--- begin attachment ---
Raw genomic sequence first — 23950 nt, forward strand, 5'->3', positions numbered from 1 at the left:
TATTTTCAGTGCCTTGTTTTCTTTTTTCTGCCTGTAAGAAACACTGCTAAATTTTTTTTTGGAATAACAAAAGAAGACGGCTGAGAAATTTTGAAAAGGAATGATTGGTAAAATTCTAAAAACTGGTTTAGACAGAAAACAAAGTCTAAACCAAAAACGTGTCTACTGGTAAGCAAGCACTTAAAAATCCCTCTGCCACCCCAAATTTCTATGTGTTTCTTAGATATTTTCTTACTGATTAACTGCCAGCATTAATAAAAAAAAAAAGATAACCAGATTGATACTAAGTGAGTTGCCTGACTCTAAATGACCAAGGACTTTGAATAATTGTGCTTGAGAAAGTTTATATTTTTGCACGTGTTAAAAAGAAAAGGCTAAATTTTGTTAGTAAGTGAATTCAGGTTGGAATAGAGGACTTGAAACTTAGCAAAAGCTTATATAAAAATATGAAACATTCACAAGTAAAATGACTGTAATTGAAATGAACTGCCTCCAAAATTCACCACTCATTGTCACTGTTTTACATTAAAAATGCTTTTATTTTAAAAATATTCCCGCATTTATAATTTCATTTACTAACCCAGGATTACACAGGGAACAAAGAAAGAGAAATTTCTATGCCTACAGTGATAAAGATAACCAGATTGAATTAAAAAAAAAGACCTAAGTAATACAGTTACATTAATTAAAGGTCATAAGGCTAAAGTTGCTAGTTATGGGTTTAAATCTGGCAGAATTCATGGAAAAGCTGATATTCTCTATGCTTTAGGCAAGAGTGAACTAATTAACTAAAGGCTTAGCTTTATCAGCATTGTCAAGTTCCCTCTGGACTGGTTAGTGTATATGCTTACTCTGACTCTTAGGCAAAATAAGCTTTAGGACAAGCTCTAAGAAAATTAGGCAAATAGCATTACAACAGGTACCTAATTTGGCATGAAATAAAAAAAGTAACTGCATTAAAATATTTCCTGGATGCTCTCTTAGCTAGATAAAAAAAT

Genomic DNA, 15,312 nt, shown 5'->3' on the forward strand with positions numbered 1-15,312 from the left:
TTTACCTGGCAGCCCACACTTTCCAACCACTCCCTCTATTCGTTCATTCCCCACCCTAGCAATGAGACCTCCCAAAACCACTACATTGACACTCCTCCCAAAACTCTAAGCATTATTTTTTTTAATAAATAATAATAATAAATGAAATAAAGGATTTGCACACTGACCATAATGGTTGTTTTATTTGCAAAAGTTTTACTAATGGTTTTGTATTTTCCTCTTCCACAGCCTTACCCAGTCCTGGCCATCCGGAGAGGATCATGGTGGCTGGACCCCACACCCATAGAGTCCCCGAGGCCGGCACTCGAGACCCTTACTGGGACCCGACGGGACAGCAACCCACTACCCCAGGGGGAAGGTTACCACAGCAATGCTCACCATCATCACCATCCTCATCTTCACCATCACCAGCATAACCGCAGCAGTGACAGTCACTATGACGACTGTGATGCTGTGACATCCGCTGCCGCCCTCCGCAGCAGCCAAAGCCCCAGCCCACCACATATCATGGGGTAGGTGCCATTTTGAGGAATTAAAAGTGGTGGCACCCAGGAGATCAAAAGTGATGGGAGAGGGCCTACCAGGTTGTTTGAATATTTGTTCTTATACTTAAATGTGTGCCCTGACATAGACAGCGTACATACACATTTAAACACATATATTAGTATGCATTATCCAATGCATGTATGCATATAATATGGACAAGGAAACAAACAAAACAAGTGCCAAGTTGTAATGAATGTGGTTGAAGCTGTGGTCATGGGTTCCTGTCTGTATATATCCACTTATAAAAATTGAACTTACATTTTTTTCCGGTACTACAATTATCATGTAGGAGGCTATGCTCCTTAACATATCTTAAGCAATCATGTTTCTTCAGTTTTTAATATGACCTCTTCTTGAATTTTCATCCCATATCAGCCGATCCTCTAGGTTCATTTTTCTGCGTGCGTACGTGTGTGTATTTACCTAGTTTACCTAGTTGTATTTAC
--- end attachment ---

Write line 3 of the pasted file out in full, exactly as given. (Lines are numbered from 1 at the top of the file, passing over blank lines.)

Genomic DNA, 15,312 nt, shown 5'->3' on the forward strand with positions numbered 1-15,312 from the left: